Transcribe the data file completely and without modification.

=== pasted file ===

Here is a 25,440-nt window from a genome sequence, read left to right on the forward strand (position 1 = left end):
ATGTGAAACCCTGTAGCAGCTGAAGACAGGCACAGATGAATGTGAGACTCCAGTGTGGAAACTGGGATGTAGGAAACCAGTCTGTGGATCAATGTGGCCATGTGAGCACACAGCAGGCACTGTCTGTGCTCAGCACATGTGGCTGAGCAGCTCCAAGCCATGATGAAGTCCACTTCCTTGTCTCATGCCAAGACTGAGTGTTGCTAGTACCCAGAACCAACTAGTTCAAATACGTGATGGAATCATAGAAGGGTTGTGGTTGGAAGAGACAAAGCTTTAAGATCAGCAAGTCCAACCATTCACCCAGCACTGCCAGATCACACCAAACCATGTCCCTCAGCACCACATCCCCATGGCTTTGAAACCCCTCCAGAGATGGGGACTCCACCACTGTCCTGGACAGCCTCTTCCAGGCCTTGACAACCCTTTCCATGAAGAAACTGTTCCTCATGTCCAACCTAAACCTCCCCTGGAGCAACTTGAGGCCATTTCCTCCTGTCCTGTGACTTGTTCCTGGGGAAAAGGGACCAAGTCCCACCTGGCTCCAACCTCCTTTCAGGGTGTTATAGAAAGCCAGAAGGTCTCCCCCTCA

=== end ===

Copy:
Here is a 25,440-nt window from a genome sequence, read left to right on the forward strand (position 1 = left end):
ATGTGAAACCCTGTAGCAGCTGAAGACAGGCACAGATGAATGTGAGACTCCAGTGTGGAAACTGGGATGTAGGAAACCAGTCTGTGGATCAATGTGGCCATGTGAGCACACAGCAGGCACTGTCTGTGCTCAGCACATGTGGCTGAGCAGCTCCAAGCCATGATGAAGTCCACTTCCTTGTCTCATGCCAAGACTGAGTGTTGCTAGTACCCAGAACCAACTAGTTCAAATACGTGATGGAATCATAGAAGGGTTGTGGTTGGAAGAGACAAAGCTTTAAGATCAGCAAGTCCAACCATTCACCCAGCACTGCCAGATCACACCAAACCATGTCCCTCAGCACCACATCCCCATGGCTTTGAAACCCCTCCAGAGATGGGGACTCCACCACTGTCCTGGACAGCCTCTTCCAGGCCTTGACAACCCTTTCCATGAAGAAACTGTTCCTCATGTCCAACCTAAACCTCCCCTGGAGCAACTTGAGGCCATTTCCTCCTGTCCTGTGACTTGTTCCTGGGGAAAAGGGACCAAGTCCCACCTGGCTCCAACCTCCTTTCAGGGTGTTATAGAAAGCCAGAAGGTCTCCCCCTCA